For anyone who has thought about starting an online business or even simply wanted to put up a personal blog, there’s one aspect of the whole process that often stops people in their tracks – web hosting.
What is it? Why do I need it? What type is best? These are just a few of the queries that those new to building websites face when they begin to look at their hosting options. Here we look at those questions and give you the answers you need to make the right decision when you come to take out your next hosting package.
What is web hosting?
Web hosting is the process of storing a website’s data so that it can be accessed by anyone who searches for a given website or enters the site’s unique address. Commonly handled by web hosting companies, it allows a business or an individual to present a series of web pages to visitors whenever they wish to view the site.
Why do I need it?
In theory, web hosting could be handled by a primary home computer. The web pages that make up a website are nothing more than files similar to those already found on your PC. However, in order for them to be viewed by multiple people at once, they need to be stored on a piece of hardware that is powerful enough to cope with the demands of serving multiple access requests at any one time. That’s where hosting packages come in, as they are a considerably cheaper option than buying all of the kit necessary to serve your website to your visitors.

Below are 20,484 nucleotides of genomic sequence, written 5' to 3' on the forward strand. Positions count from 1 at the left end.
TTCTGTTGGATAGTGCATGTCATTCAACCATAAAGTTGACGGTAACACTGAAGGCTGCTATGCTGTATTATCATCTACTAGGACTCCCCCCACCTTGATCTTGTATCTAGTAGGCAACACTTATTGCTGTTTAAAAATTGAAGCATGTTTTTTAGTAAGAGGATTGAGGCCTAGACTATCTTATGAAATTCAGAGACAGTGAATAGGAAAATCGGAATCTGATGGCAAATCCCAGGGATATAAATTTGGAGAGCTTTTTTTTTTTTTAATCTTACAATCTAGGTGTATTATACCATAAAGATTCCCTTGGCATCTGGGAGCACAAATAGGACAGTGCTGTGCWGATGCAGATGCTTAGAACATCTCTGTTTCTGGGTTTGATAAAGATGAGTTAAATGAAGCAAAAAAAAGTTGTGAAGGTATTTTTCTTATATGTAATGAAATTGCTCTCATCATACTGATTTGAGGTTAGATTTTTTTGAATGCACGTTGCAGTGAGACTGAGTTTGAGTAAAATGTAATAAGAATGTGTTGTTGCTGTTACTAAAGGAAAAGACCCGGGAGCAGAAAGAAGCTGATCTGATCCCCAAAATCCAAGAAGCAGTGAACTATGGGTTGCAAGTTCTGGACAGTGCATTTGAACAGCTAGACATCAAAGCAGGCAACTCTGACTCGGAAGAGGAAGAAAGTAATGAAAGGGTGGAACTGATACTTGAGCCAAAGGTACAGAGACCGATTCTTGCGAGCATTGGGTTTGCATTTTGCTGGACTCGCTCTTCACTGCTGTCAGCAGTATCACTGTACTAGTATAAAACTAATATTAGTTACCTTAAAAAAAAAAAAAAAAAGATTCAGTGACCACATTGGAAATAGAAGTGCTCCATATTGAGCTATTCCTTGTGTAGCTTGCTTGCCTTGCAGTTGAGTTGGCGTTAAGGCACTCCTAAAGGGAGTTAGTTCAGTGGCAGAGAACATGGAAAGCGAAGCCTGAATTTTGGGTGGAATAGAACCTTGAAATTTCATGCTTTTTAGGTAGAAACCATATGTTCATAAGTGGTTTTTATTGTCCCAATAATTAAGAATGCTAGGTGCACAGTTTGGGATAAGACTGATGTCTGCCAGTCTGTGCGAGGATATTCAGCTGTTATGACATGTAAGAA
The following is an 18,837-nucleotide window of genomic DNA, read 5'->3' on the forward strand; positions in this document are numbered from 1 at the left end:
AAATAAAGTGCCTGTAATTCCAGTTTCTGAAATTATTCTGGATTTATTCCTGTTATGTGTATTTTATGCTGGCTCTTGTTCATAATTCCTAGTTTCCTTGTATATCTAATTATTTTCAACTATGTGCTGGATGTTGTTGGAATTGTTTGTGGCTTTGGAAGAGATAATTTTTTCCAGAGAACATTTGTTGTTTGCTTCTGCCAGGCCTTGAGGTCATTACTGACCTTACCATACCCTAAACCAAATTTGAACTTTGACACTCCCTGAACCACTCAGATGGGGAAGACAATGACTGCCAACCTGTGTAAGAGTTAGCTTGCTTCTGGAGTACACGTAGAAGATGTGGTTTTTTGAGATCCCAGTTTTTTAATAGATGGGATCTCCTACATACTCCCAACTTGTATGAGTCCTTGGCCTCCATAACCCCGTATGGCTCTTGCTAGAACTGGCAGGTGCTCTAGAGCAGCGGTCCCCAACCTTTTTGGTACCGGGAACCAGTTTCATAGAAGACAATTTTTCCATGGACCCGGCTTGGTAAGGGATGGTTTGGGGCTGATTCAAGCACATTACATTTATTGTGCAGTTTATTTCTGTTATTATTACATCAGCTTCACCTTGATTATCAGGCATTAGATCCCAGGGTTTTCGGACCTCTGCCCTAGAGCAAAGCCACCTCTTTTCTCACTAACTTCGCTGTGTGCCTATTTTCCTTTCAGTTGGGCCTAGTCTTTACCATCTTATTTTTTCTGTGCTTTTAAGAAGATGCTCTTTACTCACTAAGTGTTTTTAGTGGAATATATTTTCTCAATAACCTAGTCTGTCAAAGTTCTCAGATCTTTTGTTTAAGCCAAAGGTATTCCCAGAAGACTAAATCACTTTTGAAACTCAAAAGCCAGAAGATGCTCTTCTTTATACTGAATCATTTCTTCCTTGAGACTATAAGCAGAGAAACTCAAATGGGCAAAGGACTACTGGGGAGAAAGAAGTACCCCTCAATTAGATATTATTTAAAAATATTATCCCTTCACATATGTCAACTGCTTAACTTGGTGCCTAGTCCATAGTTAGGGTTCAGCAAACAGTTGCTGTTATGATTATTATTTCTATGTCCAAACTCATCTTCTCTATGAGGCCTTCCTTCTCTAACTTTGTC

What are the different types of hosting?
There are generally three different forms of web hosting available to those looking to serve a website to the general public. Let’s take a look at them in a bit of detail:
Shared hosting is where one server is used to accommodate lots of different websites, hence the name. Shared hosting is great if you only have a small, personal site, but for those with loftier ambitions, shared hosting can prove to be problematic.
While it is the cheapest option by far, shared hosting has its downsides. Traffic spikes can cause your site to crash or incur slow load times, both of which are not good for user experience. If you are running a business online, shared hosting probably isn’t suitable for you. Thankfully, there are other options available.
Dedicated hosting is where a single website is stored on just the one server. This allows the site owner to have complete control over how the server is operated and also gives far more flexibility in terms of the amount of traffic that can be handled.
However, this exclusivity and flexibility do come at a price, and there is also the need for some technical expertise to consider before taking out a dedicated hosting package. In most cases, this form of hosting is generally only used by more giant corporations that have both the budget and the expertise necessary to be able to the most from having a single server all to themselves.
If you are looking for an option that brings the best of both shared and dedicated hosting together, look no further than a Virtual Private Server. As a hybrid of the two aforementioned hosting options, VPS hosting is often seen as the best way to go for small to medium-sized businesses.
Linux VPS hosting by Host1Plus gives the site owner more scope for growth and lessens the amount of technical knowledge needed, as hosting companies generally offer support in with the hosting package. Although you are still essentially sharing a server, the numbers are limited on a VPS, so the likelihood of incurring the same problems associated with shared hosting is far less, and the cost is not as prohibitive as a fully dedicated hosting package.